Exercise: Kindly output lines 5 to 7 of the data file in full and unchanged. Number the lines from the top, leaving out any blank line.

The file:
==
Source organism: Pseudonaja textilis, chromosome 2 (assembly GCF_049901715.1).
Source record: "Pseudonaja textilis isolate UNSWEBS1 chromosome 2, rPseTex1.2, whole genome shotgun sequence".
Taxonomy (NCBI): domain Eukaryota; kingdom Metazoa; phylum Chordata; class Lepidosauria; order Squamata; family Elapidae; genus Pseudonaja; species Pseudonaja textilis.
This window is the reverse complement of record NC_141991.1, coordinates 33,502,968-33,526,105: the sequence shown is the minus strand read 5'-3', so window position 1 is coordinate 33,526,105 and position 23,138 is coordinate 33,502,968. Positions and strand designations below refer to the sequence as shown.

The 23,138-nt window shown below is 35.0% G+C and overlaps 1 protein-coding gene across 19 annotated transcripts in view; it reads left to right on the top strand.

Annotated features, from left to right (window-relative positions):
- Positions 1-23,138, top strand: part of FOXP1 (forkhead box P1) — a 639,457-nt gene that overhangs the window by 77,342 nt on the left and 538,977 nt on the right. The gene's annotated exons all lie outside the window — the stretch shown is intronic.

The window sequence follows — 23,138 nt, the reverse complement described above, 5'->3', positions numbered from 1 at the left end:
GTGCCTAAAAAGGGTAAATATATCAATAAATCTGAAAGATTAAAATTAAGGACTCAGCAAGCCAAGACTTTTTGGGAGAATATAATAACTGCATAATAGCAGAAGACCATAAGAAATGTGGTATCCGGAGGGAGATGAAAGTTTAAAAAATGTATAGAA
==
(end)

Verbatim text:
The 23,138-nt window shown below is 35.0% G+C and overlaps 1 protein-coding gene across 19 annotated transcripts in view; it reads left to right on the top strand.

Annotated features, from left to right (window-relative positions):
- Positions 1-23,138, top strand: part of FOXP1 (forkhead box P1) — a 639,457-nt gene that overhangs the window by 77,342 nt on the left and 538,977 nt on the right. The gene's annotated exons all lie outside the window — the stretch shown is intronic.